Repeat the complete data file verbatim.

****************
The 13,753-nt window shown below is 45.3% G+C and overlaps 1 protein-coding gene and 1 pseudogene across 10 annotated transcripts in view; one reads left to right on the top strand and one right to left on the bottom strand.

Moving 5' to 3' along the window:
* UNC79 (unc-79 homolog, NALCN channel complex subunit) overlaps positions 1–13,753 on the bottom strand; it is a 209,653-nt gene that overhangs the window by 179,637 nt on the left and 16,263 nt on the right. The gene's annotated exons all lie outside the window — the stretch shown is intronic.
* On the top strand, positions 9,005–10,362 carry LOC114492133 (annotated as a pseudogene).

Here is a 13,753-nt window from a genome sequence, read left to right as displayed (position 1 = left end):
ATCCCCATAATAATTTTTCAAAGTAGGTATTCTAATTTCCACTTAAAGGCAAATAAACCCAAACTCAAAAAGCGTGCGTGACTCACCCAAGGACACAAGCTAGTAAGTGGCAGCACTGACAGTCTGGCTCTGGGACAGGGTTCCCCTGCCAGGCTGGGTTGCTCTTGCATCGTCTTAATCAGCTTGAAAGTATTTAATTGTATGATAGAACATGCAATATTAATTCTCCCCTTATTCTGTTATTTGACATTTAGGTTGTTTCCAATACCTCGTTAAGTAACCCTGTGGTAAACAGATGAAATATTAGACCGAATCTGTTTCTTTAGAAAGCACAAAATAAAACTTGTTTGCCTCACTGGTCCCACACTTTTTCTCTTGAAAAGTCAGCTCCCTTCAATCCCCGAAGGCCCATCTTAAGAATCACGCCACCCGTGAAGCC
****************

The 13,753-nt window shown below is 45.3% G+C and overlaps 1 protein-coding gene and 1 pseudogene across 10 annotated transcripts in view; one reads left to right on the top strand and one right to left on the bottom strand.

Moving 5' to 3' along the window:
* UNC79 (unc-79 homolog, NALCN channel complex subunit) overlaps positions 1–13,753 on the bottom strand; it is a 209,653-nt gene that overhangs the window by 179,637 nt on the left and 16,263 nt on the right. The gene's annotated exons all lie outside the window — the stretch shown is intronic.
* On the top strand, positions 9,005–10,362 carry LOC114492133 (annotated as a pseudogene).

Here is a 13,753-nt window from a genome sequence, read left to right as displayed (position 1 = left end):
ATCCCCATAATAATTTTTCAAAGTAGGTATTCTAATTTCCACTTAAAGGCAAATAAACCCAAACTCAAAAAGCGTGCGTGACTCACCCAAGGACACAAGCTAGTAAGTGGCAGCACTGACAGTCTGGCTCTGGGACAGGGTTCCCCTGCCAGGCTGGGTTGCTCTTGCATCGTCTTAATCAGCTTGAAAGTATTTAATTGTATGATAGAACATGCAATATTAATTCTCCCCTTATTCTGTTATTTGACATTTAGGTTGTTTCCAATACCTCGTTAAGTAACCCTGTGGTAAACAGATGAAATATTAGACCGAATCTGTTTCTTTAGAAAGCACAAAATAAAACTTGTTTGCCTCACTGGTCCCACACTTTTTCTCTTGAAAAGTCAGCTCCCTTCAATCCCCGAAGGCCCATCTTAAGAATCACGCCACCCGTGAAGCC